[Editor’s Note: In a statement released after this story was published, Belk announced that it had successfully completed its one-day restructuring and exited Chapter 11 bankruptcy.]
133-year-old department store chain Belk has formally filed for bankruptcy after announcing plans two weeks ago for an expedited “one-day reorganization.” In the court filing, the retailer cited the COVID-19 pandemic and “general market-related challenges” as primary catalysts of its recent decline.
The reorganization plan, approved by a Houston bankruptcy court on Feb. 23, will see Belk continue normal operations at its 291 stores and online throughout the restructuring process. The retailer also said it would continue to pay all suppliers for goods and services as scheduled.
Earlier this month, lenders holding 99% of Belk’s first lien term loan and 100% of its second lien term loan entered into a Restructuring Support Agreement, giving “near unanimous” support for the plan, according to a statement from Belk.
Sycamore Partners — which recently faced scrutiny for its bankruptcy plan for Ascena Retail Group — will retain majority control of the department store, and has committed $225 million in new capital. Belk is hoping that capital, combined with a debt reduction of approximately $450 million and extended maturities on all term loans to July 2025, will be enough for a hasty exit from bankruptcy.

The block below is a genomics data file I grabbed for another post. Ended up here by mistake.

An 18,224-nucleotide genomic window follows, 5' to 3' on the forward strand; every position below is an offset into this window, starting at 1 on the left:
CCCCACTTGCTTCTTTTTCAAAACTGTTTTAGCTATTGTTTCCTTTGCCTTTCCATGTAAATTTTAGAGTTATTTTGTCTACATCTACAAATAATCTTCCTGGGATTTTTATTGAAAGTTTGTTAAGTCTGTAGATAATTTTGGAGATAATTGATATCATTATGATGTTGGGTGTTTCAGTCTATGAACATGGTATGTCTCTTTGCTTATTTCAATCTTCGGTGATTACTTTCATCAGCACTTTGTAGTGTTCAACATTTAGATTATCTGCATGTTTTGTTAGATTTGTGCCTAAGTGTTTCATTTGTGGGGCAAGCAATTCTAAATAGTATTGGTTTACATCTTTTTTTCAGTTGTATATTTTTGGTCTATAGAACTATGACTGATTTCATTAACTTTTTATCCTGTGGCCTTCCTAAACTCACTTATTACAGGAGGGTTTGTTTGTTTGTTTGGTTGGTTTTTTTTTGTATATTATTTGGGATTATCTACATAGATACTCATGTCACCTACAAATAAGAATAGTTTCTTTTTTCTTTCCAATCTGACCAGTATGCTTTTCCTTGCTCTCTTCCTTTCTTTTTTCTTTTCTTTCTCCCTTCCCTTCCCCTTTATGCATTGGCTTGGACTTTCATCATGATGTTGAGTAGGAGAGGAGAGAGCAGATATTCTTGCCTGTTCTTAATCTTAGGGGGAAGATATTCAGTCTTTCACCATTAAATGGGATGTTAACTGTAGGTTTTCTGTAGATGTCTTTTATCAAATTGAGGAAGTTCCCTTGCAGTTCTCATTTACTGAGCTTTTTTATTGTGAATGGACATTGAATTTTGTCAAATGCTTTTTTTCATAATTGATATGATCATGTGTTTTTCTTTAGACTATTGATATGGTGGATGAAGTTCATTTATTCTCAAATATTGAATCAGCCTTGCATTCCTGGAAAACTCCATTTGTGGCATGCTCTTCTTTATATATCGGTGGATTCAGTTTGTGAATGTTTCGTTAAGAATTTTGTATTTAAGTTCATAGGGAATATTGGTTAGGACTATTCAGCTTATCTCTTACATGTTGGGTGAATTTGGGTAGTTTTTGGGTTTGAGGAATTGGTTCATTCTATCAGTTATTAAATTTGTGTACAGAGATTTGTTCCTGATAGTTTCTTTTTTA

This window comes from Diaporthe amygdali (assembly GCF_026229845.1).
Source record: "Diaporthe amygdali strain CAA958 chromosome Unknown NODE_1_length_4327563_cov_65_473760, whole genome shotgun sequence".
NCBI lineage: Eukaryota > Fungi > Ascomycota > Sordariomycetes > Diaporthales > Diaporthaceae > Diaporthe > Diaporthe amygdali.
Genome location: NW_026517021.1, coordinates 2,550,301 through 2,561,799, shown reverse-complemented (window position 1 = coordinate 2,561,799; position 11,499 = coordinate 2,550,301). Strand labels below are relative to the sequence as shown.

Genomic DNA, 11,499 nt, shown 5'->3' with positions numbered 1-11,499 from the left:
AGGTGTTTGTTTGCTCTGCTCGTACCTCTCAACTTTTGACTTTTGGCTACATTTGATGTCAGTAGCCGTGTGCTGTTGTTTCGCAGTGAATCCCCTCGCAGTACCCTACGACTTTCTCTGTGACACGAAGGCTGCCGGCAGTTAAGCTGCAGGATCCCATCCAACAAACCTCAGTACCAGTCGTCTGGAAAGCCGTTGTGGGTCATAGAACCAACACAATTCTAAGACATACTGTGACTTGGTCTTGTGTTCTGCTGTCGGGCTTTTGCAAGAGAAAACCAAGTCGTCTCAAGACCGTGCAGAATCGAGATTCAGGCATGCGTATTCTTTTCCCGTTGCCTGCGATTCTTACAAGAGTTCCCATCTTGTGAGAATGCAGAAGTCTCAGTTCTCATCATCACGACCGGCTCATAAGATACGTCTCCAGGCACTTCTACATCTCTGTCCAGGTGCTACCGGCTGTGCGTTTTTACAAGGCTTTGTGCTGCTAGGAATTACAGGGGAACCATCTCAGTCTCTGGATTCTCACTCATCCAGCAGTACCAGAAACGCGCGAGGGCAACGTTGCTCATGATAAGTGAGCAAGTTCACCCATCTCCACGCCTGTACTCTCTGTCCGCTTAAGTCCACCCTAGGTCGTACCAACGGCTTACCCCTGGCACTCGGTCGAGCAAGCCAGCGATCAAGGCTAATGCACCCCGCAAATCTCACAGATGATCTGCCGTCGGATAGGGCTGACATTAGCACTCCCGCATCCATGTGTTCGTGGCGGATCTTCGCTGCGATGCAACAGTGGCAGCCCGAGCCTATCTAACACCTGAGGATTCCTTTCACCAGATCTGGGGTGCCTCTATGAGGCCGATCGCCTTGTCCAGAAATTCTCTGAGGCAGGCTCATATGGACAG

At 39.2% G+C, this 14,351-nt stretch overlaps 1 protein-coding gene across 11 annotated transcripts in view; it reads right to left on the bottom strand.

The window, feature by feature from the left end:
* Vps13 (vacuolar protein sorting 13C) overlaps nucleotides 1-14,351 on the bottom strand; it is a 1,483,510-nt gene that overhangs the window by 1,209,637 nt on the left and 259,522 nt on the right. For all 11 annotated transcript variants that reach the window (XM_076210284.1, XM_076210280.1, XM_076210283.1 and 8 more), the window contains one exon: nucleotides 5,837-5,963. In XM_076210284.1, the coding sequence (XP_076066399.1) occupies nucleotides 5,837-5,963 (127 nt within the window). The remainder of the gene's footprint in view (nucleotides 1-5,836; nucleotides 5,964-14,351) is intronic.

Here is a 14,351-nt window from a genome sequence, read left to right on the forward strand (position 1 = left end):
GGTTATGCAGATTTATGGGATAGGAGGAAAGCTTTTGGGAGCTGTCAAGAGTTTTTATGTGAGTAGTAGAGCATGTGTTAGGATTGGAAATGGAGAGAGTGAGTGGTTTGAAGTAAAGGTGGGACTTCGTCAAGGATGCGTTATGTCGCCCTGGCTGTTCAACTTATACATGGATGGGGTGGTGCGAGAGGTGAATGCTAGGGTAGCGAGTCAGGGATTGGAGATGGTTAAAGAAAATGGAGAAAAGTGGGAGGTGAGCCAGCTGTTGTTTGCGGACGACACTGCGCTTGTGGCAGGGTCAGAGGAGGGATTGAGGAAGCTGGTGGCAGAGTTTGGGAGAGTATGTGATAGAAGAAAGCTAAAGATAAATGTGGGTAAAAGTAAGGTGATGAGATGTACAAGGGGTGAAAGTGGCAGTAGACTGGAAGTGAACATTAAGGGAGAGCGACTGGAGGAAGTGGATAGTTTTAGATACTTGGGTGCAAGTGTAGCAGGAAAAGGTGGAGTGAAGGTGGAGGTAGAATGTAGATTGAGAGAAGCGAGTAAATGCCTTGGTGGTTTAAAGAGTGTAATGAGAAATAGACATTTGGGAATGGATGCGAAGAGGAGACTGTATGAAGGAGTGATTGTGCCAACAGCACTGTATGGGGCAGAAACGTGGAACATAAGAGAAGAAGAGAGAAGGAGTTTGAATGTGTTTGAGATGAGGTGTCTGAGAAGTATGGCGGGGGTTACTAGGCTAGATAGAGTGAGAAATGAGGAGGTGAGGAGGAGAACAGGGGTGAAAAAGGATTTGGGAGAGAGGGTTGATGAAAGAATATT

“A prolonged stay in Chapter 11 will not only jeopardize the value-maximizing restructuring, but will also put the entire enterprise at significant risk, which could result in the loss of approximately 17,000 jobs and the closing of 291 stores,” according to the court documents.
So far, the retailer is on track for a quick journey through bankruptcy, over the objection of the Department of Justice trustee appointed to the case, Kevin Epstein.
“The debtors seek to confirm a plan within hours of filing for bankruptcy, which would enable them to race through Chapter 11 too quickly and deprive parties-in-interest, governmental agencies and the court sufficient time to evaluate — let alone respond or object to — the plan,” said Epstein in a court filing. “The debtors here want to have their cake and eat it too by foisting obligations onto others before shouldering the responsibilities held by Court-supervised debtors-in-possession.”